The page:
Here we’re moving on to a picture book that does work as a read-aloud for preschoolers. It’s not as short as most storytime-appropriate books, but it has a simple and fun plot, pictures that can be seen clearly from several feet away, and silly noises. The humor is just right for kids who are just barely old enough to know what sound wolves are supposed to make. Little Wolf’s incorrect howling is repeated frequently throughout the book, but it’s a joke that never gets old for an audience of preschoolers. That type of humor is not unique to this book, but what does make it distinctive is the beautiful digitally-created artwork, with its juxtaposition of soft color gradients and sharply defined black parts.It’s so simple, yet so vivid.
This picture book biography is a quick read, but the artwork is worth experiencing slowly.It’s done in a very realistic, detailed style, especially the faces, but it also includes colorful musical notes and swirling patterns to depict the sounds in Bach’s mind. The book celebrates not only Johann Sebastian Bach himself, but music in general. It doesn’t cover Bach’s adult life; after Bach gets his first job as a church organist, the final couple pages praise Bach’s legacy. The tone is motivational, (not so much informational) although it doesn’t contain any inspirational catchphrases in second-person. In fact, the whole book is written in first person, as if Bach himself is describing his love for music to the reader.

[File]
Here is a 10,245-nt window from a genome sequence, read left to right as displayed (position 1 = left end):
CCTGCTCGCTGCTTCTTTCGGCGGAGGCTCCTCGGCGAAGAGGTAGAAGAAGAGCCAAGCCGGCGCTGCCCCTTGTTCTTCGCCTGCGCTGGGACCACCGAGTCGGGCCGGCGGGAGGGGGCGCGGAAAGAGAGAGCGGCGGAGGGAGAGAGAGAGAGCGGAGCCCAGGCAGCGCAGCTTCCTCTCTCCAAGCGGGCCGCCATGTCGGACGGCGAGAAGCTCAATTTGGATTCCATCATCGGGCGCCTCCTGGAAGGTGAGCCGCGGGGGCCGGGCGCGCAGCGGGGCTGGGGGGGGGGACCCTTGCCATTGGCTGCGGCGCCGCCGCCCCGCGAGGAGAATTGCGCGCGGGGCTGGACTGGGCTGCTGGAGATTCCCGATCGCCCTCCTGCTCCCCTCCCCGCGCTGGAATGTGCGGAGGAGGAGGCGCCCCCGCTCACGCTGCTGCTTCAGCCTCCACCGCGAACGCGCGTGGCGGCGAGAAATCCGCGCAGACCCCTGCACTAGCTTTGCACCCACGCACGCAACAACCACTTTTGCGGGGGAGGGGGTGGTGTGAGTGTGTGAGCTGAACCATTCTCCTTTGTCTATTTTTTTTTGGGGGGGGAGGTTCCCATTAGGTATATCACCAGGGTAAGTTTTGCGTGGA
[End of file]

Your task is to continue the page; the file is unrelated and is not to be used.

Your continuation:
Creepy Pair of Underwear! By Aaron Reynolds, illustrated by Peter Brown
Glow-in-the-dark green creepy underwear is so much cooler than plain white underwear, right? That’s what Jasper Rabbit thinks, but when he wears his new creepy underwear to bed, he realizes that they’re a little too creepy. So he switches underpants and puts the creepy ones in the laundry. But when he wakes up, he’s wearing the creepy underwear! Every day, he tries another method to get rid of the creepy underwear, and every day, they come back. This book is a sequel to Creepy Carrots from 2012, which was a Caldecott honor, and extremely popular among young readers. Jasper Rabbit’s new adventure has the added appeal factor of underwear humor. While this may not be the most poignant and meaningful literary work on this list, it’s a fun read and a huge hit with its target audience.